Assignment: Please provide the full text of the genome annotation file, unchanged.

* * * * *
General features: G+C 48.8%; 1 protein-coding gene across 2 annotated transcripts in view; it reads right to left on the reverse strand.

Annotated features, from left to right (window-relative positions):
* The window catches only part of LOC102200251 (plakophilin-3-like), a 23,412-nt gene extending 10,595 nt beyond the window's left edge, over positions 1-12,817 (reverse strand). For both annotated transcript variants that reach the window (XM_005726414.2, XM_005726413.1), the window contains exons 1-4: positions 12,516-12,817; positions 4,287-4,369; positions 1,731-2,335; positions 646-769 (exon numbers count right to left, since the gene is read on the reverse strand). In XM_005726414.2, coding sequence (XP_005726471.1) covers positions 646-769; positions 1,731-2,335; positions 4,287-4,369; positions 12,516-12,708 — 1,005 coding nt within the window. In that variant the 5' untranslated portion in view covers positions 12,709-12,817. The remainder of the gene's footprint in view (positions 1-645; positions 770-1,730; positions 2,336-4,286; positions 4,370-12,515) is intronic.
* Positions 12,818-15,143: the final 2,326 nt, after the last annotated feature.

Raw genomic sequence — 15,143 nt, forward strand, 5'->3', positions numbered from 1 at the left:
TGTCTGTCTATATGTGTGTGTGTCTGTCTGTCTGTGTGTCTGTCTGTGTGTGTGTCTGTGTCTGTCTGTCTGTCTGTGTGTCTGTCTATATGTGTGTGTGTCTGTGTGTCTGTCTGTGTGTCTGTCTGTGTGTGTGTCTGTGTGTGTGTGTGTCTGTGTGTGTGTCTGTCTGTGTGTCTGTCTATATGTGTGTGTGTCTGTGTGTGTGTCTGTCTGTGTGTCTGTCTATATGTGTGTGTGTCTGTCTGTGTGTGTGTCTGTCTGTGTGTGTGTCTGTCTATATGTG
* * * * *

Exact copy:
General features: G+C 48.8%; 1 protein-coding gene across 2 annotated transcripts in view; it reads right to left on the reverse strand.

Annotated features, from left to right (window-relative positions):
* The window catches only part of LOC102200251 (plakophilin-3-like), a 23,412-nt gene extending 10,595 nt beyond the window's left edge, over positions 1-12,817 (reverse strand). For both annotated transcript variants that reach the window (XM_005726414.2, XM_005726413.1), the window contains exons 1-4: positions 12,516-12,817; positions 4,287-4,369; positions 1,731-2,335; positions 646-769 (exon numbers count right to left, since the gene is read on the reverse strand). In XM_005726414.2, coding sequence (XP_005726471.1) covers positions 646-769; positions 1,731-2,335; positions 4,287-4,369; positions 12,516-12,708 — 1,005 coding nt within the window. In that variant the 5' untranslated portion in view covers positions 12,709-12,817. The remainder of the gene's footprint in view (positions 1-645; positions 770-1,730; positions 2,336-4,286; positions 4,370-12,515) is intronic.
* Positions 12,818-15,143: the final 2,326 nt, after the last annotated feature.

Raw genomic sequence — 15,143 nt, forward strand, 5'->3', positions numbered from 1 at the left:
TGTCTGTCTATATGTGTGTGTGTCTGTCTGTCTGTGTGTCTGTCTGTGTGTGTGTCTGTGTCTGTCTGTCTGTCTGTGTGTCTGTCTATATGTGTGTGTGTCTGTGTGTCTGTCTGTGTGTCTGTCTGTGTGTGTGTCTGTGTGTGTGTGTGTCTGTGTGTGTGTCTGTCTGTGTGTCTGTCTATATGTGTGTGTGTCTGTGTGTGTGTCTGTCTGTGTGTCTGTCTATATGTGTGTGTGTCTGTCTGTGTGTGTGTCTGTCTGTGTGTGTGTCTGTCTATATGTG